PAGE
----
The development of modern manufacturing received little direct
encouragement in Sudan during the condominium period. British
economic policies were aimed basically at expanding the production
of primary products, mainly cotton, for export. Imports and traditional
handicraft industries met the basic needs for manufactured goods.
Indirectly, however, the vast Gezira Scheme cotton-growing project
induced the construction of ginneries, of which more than twenty
were in operation by the early 1930s. A secondary development
was the establishment of several cottonseed oil-pressing mills.
During World War II, small import substitution industries arose,
including those manufacturing soap, carbonated drinks, and other
consumer items. These operations did not survive the competition
from imports after the war's end. Foreign private interests invested
in a few larger enterprises that included a meat-processing factory,
a cement plant, and a brewery, all opened between 1949 and 1952.
At independence the Sudanese government supported an industrial
development policy to be effected through the private sector.
To facilitate this process, Khartoum adopted the Approved Enterprises
(Concessions) Act of 1956, to encourage private Sudanese and foreign
investment. The act placed few restrictions on foreign equity
holdings. By 1961, however, the government had concluded that
the private sector lacked interest or funds to establish enterprises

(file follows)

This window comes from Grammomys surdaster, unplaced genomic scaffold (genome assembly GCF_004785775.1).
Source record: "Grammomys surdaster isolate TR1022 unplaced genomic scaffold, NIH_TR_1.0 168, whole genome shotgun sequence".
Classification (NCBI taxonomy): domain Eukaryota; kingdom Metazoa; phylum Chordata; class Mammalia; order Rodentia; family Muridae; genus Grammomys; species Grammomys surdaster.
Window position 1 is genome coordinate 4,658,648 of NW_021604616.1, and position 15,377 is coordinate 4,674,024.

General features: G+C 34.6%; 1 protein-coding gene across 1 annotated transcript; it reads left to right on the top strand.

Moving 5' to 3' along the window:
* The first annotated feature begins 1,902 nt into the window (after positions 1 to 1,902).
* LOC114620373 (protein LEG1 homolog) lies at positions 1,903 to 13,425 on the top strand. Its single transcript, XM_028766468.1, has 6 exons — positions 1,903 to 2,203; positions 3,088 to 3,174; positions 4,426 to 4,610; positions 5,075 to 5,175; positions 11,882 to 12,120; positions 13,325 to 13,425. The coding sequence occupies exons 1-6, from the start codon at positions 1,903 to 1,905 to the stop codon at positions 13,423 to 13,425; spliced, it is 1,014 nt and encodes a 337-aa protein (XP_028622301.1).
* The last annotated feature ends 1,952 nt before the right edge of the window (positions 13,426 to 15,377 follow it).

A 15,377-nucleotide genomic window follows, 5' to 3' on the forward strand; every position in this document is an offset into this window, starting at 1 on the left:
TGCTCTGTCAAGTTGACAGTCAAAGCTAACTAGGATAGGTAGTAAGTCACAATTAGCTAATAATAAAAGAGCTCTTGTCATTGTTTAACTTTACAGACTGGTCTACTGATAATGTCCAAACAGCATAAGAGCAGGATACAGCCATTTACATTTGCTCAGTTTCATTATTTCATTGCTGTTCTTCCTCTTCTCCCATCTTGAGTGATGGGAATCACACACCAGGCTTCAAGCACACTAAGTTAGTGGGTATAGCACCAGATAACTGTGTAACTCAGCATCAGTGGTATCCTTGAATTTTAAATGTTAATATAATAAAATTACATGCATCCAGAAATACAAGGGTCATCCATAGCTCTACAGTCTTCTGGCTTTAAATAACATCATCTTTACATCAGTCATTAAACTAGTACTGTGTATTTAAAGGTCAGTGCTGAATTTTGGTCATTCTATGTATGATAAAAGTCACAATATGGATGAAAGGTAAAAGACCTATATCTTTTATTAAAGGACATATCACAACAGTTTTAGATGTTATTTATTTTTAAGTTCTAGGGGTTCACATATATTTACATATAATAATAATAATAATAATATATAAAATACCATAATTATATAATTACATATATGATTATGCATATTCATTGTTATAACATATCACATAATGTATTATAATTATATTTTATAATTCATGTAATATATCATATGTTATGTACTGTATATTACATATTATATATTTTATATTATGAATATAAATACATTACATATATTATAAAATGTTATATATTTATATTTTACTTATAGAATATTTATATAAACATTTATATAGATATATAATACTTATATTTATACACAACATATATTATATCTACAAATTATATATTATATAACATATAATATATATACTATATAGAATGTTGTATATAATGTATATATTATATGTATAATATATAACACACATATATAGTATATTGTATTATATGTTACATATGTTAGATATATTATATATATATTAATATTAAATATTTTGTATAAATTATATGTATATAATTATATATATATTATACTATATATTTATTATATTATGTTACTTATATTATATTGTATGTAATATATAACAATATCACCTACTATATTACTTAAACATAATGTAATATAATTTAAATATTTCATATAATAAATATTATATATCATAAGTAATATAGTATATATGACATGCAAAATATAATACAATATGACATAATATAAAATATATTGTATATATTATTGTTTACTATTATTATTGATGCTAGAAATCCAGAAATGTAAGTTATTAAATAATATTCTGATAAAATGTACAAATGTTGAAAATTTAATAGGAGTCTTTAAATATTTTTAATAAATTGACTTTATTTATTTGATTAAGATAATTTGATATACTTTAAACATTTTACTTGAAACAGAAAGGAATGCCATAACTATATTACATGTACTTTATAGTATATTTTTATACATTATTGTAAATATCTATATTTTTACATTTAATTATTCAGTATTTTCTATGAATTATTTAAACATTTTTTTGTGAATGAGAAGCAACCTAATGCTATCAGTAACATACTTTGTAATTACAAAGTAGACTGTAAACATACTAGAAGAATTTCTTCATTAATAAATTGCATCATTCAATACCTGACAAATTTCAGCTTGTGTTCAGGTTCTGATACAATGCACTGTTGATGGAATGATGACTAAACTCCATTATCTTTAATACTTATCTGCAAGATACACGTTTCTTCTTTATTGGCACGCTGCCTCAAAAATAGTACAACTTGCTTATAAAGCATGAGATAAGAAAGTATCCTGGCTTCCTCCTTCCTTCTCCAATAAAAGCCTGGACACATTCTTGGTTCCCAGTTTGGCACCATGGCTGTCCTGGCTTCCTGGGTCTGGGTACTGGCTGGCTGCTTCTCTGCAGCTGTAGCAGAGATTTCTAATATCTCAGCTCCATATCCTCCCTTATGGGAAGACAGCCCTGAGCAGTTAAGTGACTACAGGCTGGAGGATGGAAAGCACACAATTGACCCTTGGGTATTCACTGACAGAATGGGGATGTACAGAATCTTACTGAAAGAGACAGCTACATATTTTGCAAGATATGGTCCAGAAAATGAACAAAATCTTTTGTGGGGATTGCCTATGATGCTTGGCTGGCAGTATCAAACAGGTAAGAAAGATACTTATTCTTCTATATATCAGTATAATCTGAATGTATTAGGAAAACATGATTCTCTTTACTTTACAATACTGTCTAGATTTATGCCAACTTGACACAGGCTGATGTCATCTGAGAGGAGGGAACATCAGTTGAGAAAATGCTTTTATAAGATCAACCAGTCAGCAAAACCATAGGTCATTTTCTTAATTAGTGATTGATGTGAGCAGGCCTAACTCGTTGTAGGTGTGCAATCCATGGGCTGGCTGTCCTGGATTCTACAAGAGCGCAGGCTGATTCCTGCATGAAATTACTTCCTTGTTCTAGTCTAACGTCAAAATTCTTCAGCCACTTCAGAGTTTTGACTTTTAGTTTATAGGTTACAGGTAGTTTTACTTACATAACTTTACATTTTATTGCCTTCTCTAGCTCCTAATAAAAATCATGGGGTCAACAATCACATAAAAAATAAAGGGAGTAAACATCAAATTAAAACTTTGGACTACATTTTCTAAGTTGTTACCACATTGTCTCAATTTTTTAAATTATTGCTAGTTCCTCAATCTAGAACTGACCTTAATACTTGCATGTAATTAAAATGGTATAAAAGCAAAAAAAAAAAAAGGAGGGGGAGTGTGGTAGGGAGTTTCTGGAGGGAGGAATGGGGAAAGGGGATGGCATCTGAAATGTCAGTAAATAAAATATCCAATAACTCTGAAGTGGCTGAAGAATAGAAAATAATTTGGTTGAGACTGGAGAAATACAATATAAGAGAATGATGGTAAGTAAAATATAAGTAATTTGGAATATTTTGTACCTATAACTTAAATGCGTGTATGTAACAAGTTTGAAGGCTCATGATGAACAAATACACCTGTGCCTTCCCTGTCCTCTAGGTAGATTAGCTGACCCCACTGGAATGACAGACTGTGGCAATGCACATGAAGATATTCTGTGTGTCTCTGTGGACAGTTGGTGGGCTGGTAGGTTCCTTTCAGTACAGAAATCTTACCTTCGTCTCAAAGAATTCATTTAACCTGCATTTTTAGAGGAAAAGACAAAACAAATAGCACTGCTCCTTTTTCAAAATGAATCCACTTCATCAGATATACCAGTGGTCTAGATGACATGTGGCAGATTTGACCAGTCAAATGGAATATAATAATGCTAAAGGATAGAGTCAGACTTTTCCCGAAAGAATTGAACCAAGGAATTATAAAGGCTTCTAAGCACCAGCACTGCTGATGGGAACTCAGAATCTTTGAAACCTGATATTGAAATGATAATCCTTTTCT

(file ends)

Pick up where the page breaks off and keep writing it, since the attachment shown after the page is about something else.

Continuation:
important to the national economy, and so it entered the manufacturing
field. The first government project was a tannery opened that
year, and this was followed in 1962 by a sugar factory. In 1962
Khartoum formed the Industrial Development Corporation (IDC) to
manage government plants. During the decade, several additional
government enterprises were built, including a second sugar factory,
two fruit and vegetable canneries, a date-processing plant, an
onion-dehydrating plant, a milk-processing plant, and a cardboard
factory. During this time, the private sector also made substantial
investment, which resulted in factories making textiles and knitwear,
shoes, soap, soft drinks, and flour. Other private enterprises
included printing facilities and additional oil-pressing mills.
Among the largest private undertakings was the foreign-financed
and foreign-built oil refinery at Port Sudan, which opened in
1964. Well over half the private sector investment during the
decade came from foreign sources.
Government participation in the manufacturing sector increased
dramatically after the 1969 military coup and the adoption of
a policy aimed at placing the country's economic development in
government hands, although private ownership continued. During
1970 and 1971 Khartoum nationalized more than thirty private enterprises.
In 1972, however, to counter the drop in foreign private investment
that followed, Nimeiri announced that private capital would again
be accorded favorable treatment, and the government passed the
Development and Promotion of Industrial Investment Act of 1972,
containing even more liberal provisions than precoup legislation.
As the economy remained dependent on private capital, as well
as capital investment from developed nations, the government incorporated
further incentives for the favorable treatment of such capital
in a 1974 revision of the industrial investment act, and added
provisions against arbitrary nationalization. Moreover, in 1972
Khartoum denationalized some enterprises nationalized earlier,
and returned them to their former owners under an arrangement
for joint government-private ownership. One of the largest of
these enterprises was the Bata Shoe Company, which was returned
in 1978 as a reorganized joint company in which Bata held a 51
percent interest and the government 49 percent. The most successful
such enterprise, however, was the Bittar Group, which in 1990
had become the largest undertaking in Sudan. Begun in the 1920s,